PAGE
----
Resource Library

Tip Sheets
White labador guide dog walks beside its owner

Traveling Internationally with a Guide Dog or Service Animal

You are taking the leap to go abroad and naturally you want to bring along your service animal or guide dog on this adventure. However, you may wonder what arrangements will be needed. Or, if bringing your animal companion is a good idea or not. Feral dogs in the destination country and other considerations on how to keep your guide dog or service animal healthy overseas can help when deciding.

Tip Sheets

Global Disability Culture 101

From country to country, you will find there are vastly different views on disability that are based on your ethnicity, religion, gender, socioeconomic status, religious beliefs, and disability type. Local politics, laws, geographic setting (rural versus urban), existing services for people with disabilities, and more add another layer of complexity to disability culture and identity.

Tip Sheets
A volunteer surrounded by kids

Volunteer Abroad

Whether you apply to participate in a volunteer abroad program like the Peace Corps or join a volunteer project abroad, volunteering can dramatically change your life and the lives of those around you. Since many volunteer organizations offer opportunities to work with disability communities overseas, people with disabilities can be valuable role models at these placement sites. As you consider your disability-related needs for a potential volunteer abroad experience, remember that many people with disabilities have successfully coordinated a variety of supports in order thrive in international volunteer settings.

Personal Stories
Italian piazza as seen from above

Video: Gelato, Piazzas, and Deaf Accommodations in Italy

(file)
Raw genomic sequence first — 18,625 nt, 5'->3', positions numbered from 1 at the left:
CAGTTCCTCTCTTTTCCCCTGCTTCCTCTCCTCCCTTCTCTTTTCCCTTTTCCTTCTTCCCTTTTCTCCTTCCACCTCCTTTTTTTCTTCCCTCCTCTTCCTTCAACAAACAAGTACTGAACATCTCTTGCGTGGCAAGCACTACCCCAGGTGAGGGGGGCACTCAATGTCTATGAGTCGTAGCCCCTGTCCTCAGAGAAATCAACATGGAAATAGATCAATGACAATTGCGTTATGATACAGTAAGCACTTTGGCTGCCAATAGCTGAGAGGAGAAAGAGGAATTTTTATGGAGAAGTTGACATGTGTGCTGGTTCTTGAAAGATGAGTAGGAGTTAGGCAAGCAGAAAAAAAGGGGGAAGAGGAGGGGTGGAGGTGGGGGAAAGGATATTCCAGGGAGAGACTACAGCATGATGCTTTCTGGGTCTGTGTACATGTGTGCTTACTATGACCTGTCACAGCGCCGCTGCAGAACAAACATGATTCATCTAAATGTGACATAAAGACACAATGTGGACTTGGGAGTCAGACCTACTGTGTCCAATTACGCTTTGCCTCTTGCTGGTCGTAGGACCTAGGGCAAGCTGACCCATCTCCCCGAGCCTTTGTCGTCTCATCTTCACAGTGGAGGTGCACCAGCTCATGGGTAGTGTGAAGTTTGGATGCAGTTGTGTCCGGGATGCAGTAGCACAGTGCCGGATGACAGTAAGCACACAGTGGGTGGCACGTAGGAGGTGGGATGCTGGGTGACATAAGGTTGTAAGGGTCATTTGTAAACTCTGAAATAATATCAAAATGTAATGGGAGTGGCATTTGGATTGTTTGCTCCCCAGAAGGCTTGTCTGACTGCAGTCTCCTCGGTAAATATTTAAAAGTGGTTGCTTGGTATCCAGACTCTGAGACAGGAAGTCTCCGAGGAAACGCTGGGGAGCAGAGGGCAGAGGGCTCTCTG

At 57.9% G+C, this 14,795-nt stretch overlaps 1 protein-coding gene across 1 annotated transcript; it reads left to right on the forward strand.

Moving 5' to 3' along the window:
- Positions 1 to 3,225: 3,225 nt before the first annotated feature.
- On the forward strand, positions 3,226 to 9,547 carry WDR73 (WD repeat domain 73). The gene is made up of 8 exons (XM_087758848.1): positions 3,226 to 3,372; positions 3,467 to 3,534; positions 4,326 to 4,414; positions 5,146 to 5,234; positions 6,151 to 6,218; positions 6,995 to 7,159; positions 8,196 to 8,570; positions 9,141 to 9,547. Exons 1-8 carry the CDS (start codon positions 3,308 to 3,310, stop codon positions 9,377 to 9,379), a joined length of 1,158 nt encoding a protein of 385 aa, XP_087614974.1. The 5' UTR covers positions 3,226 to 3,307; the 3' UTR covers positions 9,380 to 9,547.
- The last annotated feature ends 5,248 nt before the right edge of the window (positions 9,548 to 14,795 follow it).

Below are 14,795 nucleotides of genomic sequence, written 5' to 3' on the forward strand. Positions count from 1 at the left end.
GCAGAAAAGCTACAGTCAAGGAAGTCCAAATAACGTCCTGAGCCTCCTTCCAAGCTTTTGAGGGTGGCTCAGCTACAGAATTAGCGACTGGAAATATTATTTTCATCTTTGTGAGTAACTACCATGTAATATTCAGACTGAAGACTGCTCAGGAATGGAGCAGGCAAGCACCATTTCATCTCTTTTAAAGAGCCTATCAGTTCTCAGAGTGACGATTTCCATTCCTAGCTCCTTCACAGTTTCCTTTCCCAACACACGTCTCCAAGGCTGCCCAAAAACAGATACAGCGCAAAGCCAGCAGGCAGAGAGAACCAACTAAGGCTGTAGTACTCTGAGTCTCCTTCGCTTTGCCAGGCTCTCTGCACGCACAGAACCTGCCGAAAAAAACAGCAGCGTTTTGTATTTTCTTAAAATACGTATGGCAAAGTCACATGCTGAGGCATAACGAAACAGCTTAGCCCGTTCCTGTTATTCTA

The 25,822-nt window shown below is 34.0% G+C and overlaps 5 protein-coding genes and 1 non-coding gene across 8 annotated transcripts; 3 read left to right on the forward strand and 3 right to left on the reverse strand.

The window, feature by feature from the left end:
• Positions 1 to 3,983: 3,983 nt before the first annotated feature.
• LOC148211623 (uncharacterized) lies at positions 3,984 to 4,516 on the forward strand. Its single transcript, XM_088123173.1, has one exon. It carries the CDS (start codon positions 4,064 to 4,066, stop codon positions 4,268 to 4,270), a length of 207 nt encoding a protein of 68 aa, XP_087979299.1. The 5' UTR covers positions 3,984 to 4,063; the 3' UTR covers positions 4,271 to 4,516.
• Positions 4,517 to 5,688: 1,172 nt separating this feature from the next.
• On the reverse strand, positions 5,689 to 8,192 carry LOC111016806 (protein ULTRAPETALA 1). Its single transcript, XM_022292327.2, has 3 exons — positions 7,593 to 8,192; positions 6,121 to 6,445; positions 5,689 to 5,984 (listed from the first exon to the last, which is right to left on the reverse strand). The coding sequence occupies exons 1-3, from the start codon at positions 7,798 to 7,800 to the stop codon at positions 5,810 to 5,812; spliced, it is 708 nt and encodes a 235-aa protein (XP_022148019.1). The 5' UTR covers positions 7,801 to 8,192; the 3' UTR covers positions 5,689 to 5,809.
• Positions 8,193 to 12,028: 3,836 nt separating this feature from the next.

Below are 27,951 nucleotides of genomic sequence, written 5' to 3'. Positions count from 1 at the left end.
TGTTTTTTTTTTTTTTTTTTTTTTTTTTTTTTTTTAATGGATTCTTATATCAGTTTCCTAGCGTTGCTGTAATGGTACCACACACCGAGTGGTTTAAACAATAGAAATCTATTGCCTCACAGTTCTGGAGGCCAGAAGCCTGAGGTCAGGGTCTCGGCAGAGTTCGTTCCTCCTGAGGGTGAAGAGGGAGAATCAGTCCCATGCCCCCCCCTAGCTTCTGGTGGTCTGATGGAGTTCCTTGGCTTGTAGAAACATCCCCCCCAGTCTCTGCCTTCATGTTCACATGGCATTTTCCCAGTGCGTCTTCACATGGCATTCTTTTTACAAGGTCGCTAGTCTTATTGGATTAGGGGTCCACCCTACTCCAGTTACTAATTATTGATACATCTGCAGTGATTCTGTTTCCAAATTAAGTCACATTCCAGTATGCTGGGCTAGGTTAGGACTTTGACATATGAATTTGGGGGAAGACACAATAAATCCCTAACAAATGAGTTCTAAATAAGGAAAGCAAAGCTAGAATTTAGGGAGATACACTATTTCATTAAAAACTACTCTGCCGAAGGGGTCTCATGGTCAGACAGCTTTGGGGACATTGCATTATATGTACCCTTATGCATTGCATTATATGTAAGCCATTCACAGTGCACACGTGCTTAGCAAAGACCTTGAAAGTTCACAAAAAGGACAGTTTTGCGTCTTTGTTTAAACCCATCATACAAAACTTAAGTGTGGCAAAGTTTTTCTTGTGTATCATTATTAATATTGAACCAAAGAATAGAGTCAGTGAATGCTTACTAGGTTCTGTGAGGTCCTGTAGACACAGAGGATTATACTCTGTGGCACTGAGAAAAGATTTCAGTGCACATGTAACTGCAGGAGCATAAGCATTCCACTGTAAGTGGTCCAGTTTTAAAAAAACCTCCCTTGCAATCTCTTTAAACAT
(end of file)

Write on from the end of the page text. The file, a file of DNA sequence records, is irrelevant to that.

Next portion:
For Alison, Italy was all about taking the time to savor simple experiences, whether people-watching on a leisurely evening in the piazza to lingering in Italian conversation with friends over a glass of wine. As a person who is hard of hearing, Alison worked with the coordinators of her program to arrange for accommodations that would help ensure that she had the same opportunity to engage in the classroom lessons and discussions, furthering her skills and confidence in the Italian language.

Tip Sheets
Video Relay Service

Communication While Abroad for the Deaf and Hard of Hearing

The technologies described below have proven useful for many Deaf and Hard of Hearing international exchange participants. Before you go, research your options, and whenever possible, try out different technologies to learn if they work for you!

Tip Sheets
At the airport bag screener

Air Travel Tips for Autistic Passengers

If you've been to an airport before, you know that the variety of sounds, lights, and touch at the airport can result in sensory overload! Here's some tips on getting through security, and the bumps of the flight.

Tip Sheets
A young American woman walks along a beach with a dog.

While You're Abroad: Tips by and for Autistic Travelers

Getting ready to land in your final destination? Take some advice from international exchange alumni on the autism spectrum about what they did overseas to make the transition abroad more smooth - and what they wish they had done.

Tip Sheets
A young American man with autism presents to a classroom of Jamaican children.

What Should I Expect in an Exchange Program?